Both on screen and behind the scenes, Jewish directors, producers, and writers are credited with developing the Hollywood system as we know it today. These seven pioneering Jewish actresses defied expectations of their gender and many survived religious persecution, fleeing Europe during World War II. Their films are testaments to their talent and prove the power of cinema as both a realm of escapism and a vehicle to explore some of the world’s most pressing issues.
1. Elisabeth Bergner (1897-1986)
Austrian actress Elisabeth Bergner was nominated for a Best Actress Oscar in 1935 and even might have helped create the titular character in the film All About Eve. Bergner was one of Germany’s most renowned theater and film actresses, known for her androgynous, pants-wearing roles (something pretty unheard of at the time).
After moving to London, she helped fellow actors escape Nazi Germany. During a screening of her movie The Rise of Catherine the Great in Berlin, Nazis staged a riot as part of their larger campaign to ban Jewish art. Bergner and her husband, director Paul Czinner, soon fled to the U.S., where she starred with Laurence Olivier in As You Like It (1936). She returned to Europe after the war, acting in the 1973 film Der Fußgänger (“The Pedestrian”), which was nominated for an Academy Award and Golden Globe. A Berlin city park was named after her.
Read more: Elisabeth Bergner by Arthur Eloesser
2. Libby Holman (1904-1971)
As an openly bisexual American actress who was charged with murdering her husband (inspiring three different films), Libby Holman led a controversial life. Even though it was ruled a suicide, the death of Holman’s husband Zachary Smith Reynolds tarnished her reputation and coverage of the incident was marred in anti-Semitism. She was also the youngest woman to graduate from the University of Cincinnati, went against social standards by playing shows with African-American musicians, and befriended Martin Luther King, Jr. She helped pay for his 1959 trip to India to study the teachings of Mahatma Gandhi. In addition to her involvement in the civil rights movement and taking part in the experimental film Dreams That Money Can Buy (1947), Holman is largely remembered as a stage actress. She has also been credited for popularizing the strapless dress, which was her signature look.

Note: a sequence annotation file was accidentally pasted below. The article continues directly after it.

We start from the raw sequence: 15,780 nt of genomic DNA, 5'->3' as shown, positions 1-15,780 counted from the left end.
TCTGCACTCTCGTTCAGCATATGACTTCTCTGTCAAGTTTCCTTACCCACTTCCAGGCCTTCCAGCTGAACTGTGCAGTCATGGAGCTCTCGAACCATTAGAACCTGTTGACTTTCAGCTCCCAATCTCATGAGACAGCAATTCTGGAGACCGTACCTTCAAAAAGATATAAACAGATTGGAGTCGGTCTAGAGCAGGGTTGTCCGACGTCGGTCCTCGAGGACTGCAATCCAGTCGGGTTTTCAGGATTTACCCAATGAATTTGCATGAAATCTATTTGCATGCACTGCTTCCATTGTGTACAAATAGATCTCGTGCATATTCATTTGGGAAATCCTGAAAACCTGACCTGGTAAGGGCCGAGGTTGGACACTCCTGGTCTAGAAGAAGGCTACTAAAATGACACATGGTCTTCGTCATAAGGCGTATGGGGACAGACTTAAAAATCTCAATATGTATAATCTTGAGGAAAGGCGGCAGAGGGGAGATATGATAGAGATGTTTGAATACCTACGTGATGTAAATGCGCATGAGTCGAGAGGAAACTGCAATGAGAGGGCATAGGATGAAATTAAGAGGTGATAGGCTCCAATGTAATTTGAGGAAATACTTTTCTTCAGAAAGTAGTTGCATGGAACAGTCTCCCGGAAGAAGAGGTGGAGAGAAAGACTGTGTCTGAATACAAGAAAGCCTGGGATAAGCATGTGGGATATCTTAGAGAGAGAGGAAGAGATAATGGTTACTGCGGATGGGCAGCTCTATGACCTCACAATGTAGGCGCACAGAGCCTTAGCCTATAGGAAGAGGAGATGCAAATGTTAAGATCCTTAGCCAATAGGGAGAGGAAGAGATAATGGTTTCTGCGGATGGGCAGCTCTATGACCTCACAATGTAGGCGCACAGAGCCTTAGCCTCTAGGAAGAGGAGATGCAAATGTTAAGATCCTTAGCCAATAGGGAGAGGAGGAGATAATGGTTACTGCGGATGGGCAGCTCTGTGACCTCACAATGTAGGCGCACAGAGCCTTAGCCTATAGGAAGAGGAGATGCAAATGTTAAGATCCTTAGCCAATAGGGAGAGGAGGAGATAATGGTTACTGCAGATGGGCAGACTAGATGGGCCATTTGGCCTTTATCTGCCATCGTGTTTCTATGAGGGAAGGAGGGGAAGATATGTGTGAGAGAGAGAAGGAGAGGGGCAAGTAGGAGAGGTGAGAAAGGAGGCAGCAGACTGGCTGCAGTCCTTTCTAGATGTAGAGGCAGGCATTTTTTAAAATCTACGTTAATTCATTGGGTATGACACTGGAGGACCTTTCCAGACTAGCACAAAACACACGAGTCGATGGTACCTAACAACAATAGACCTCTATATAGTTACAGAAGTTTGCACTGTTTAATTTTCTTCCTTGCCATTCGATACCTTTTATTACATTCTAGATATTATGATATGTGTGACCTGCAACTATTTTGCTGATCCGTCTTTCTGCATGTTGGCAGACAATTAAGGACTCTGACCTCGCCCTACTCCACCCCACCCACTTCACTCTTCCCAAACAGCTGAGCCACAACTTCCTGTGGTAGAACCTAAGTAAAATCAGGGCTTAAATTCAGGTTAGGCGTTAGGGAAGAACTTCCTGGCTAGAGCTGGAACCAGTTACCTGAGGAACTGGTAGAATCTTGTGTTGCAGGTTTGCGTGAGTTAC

Read more: Dreams that Money Can Buy: The Tragic Life of Libby Holman by Jon Bradshaw
3. Ruby Myers (1907-1983)
Ruby Myers, who went by the stage name Sulochana, was an Indian actress of Middle Eastern origin who defied the social norms of her era by starring in early Hindi silent films. During the late 1700s, Jews from Iraq, Syria, and other parts of the Ottoman Empire came to India, establishing the Baghdadi Jewish community. Some of the first women to act in Indian movie came from this Jewish diaspora.
Myers, who was working as a telephone operator when she was discovered, was hesitant to pursue acting. But she went on to star in films including Typist Girl (1926) and Wildcat of Bombay (1927), in which she played eight different characters. When talkies took over, she learned Hindustani. In the 1930s, she opened her own production house, Rubi Pics, and in 1973 was awarded the Dadasaheb Phalke Award, India’s highest award for cinema.
Read more: Voices of the Talking Stars: Women of Indian Cinema and Beyond edited by Madhuja Mukherjee
4. Sylvia Sidney (1910-1999)